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Legal Practice Management

Reversion or revolution? COO & CFO Forum offers two glimpses at the future of the law firm office

Bryce Engelland  Industry Analyst / Thomson Reuters

· 5 minute read

Bryce Engelland  Industry Analyst / Thomson Reuters

· 5 minute read

As law firms slowly begin the return to the office, panelist at a recent Thomson Reuters Institute forum wondered what the future of the law firm office will look like

NEW YORK — At the Thomson Reuters’ 20th Annual Law Firm COO & CFO Forum, dueling visions of the future came into conflict.

Kimberly Sullivan, Co-Studio Director and Principal at Gensler, put forward that for all of its success, the work-from-home model was not going to suffice going forward in the legal industry. And she was not alone in this argument. Both Jim Jones, Senior Fellow at the Center on Ethics and the Legal Profession at Georgetown University Law Center, and Gretta Rusanow, Head of Advisory Services for the Law Firm Group of Citi Private Bank, (during their own State of the US Legal Market presentation) pointed their fingers at the model as a partial explanation for why young associates were so susceptible to lateral acquisitions. According to Jones and Rusanow, because associates had spent so much of their time in front of a screen rather than in an office, they never had the chance to develop the “glue” that would hold them to the firm. In a conference defined by the war for talent, returning to the office became the first battlefront.

Thus, a Reversion faction emerged early in the Forum, first from the audience of the opening sessions and then by presenters who reinforced the idea later on in the conference. The argument was a simple one: culture would win out in the end. Those lawyers who willingly returned to the office would have a leg up on their absentee protégée, and eventually things would sort themselves out. Lawyers who failed to return would miss out on social connections and tribal knowledge, thus weakening their standing within the firm. Indeed, if one wanted to make it as a lawyer in today’s market, they would have no choice but to return to the office.

Some modifications of this argument were less Darwinian, of course, with firms considering return to office mandates that would put everyone on the same footing. Either way, things would go back to the way they used to be.

Because associates had spent so much of their time in front of a screen rather than in an office, they never had the chance to develop the “glue” that would hold them to the firm.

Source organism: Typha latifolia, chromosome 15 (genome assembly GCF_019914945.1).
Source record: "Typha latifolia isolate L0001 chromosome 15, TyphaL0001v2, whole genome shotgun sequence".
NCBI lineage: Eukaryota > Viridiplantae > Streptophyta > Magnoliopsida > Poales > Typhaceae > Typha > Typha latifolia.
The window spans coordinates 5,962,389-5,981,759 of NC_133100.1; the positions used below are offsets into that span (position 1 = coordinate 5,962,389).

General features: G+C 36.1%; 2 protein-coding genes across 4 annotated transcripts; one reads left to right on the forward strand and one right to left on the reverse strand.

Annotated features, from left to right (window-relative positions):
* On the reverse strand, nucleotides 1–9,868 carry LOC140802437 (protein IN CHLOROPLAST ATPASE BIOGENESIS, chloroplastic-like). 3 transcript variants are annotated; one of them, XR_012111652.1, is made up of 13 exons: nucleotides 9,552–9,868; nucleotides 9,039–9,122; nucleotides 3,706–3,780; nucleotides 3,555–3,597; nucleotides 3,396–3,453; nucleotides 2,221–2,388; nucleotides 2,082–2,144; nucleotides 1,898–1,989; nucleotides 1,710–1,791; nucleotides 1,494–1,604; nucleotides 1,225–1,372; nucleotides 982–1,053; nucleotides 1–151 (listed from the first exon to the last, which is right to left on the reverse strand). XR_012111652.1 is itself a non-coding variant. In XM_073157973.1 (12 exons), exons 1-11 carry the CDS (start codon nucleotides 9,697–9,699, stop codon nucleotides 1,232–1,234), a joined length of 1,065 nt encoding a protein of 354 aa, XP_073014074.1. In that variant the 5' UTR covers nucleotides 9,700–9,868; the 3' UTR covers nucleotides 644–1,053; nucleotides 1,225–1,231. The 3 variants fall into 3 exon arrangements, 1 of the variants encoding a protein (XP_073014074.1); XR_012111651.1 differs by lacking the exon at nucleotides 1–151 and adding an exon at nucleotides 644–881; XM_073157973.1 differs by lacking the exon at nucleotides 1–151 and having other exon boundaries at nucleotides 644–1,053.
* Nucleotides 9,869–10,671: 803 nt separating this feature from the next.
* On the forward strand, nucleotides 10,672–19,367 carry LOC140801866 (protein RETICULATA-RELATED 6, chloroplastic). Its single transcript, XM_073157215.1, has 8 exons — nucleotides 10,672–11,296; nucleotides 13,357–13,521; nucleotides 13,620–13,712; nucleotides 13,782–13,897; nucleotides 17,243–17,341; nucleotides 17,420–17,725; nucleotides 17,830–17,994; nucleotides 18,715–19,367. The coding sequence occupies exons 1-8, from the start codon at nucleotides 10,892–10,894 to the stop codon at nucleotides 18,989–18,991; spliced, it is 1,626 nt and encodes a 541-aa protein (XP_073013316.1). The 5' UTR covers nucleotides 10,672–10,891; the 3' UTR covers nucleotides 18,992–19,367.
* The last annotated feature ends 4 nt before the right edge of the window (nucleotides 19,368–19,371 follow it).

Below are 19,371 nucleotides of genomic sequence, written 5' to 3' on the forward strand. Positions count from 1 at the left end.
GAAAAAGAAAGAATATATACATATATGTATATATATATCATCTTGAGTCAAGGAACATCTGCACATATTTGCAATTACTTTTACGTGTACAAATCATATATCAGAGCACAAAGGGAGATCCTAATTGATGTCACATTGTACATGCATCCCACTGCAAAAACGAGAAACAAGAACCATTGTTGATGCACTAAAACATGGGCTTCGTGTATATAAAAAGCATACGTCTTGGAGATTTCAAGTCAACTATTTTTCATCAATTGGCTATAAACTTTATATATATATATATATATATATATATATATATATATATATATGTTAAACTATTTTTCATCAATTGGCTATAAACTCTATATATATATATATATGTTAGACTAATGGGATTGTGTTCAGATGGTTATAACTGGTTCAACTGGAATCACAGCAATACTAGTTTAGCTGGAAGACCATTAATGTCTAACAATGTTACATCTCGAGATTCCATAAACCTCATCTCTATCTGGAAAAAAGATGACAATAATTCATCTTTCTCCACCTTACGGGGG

There was another argument that emerged, however, one which seemed to be of the opinion that opportunity can arise from crisis. Composed primarily of speakers, this faction argued for nothing less than revolution. Every presenter seemed to paint an increasingly rosy picture for the future of the law firm office. Technology hubs, bars, restaurant, massages — the future of the law firm office seemed to more resemble a lavish hotel or resort than a workplace. This was not unintentional. The faction focused on the idea that the best way to get people back to work was to make them want to be there. Jones used the term “golden handcuffs” to describe the idea of retaining young associates by making the office, staff, and by extension the firm, indispensable to the lawyer’s work.

How would this vast expansion be financed? Well, it appears that the complete rejection of the work-from-home model may be premature. Lawyers have grown attached to the freedom which the model provides. In what is increasingly a seller’s labor market, firms may not be able to afford the retraction of that freedom. Yet for all its apparent ills when it comes to associate retention, remote working has been a boon when it comes to the real estate budgets of large law firms. Through tactics such as hoteling or hot desking, firms have the potential to free up a large amount of real estate.

Under these systems, lawyers would effectively trade their personal offices in exchange for maintaining a hybrid workstyle. Lawyers who are regularly in the building can keep their private workplaces, but those who are only in a few times a week may share their desk with other lawyers. In some cases, these firms would employ a hotel-like system where desks are reserved, offices cleaned between users, and the office itself takes on a concierge-like atmosphere. Sizeable amounts of real estate are thus opened up, either to be cut out permanently or repurposed into the community-focused spaces which can provide the sort of value no lawyer can obtain at home. Thus, so the theory goes, would those desperately needed young associates willingly slip on the golden handcuffs.

It may never be so easy. Law firms are a conservative bunch. On many occasions, a revolution has seemingly been on the horizon only for it to peter out when faced with the opposition of the tried and tested. One merely needs to look towards the oft-forecasted death of the billable hour to see this industry inertia in action. If it is a battle between two visions of the future, then the Reversion faction has the terrain advantage.

Yet like many things, the events that have been sweeping the world since the early days of 2020 may provide just enough pressure to overcome the old regime. While his own personal attempts to push existing models into obsolescence may not have always been successful, the inventor Buckminster Fuller nevertheless provides some interesting food for thought for the Revolution faction: “You never change things by fighting the existing reality. To change something, build a new model that makes the existing model obsolete

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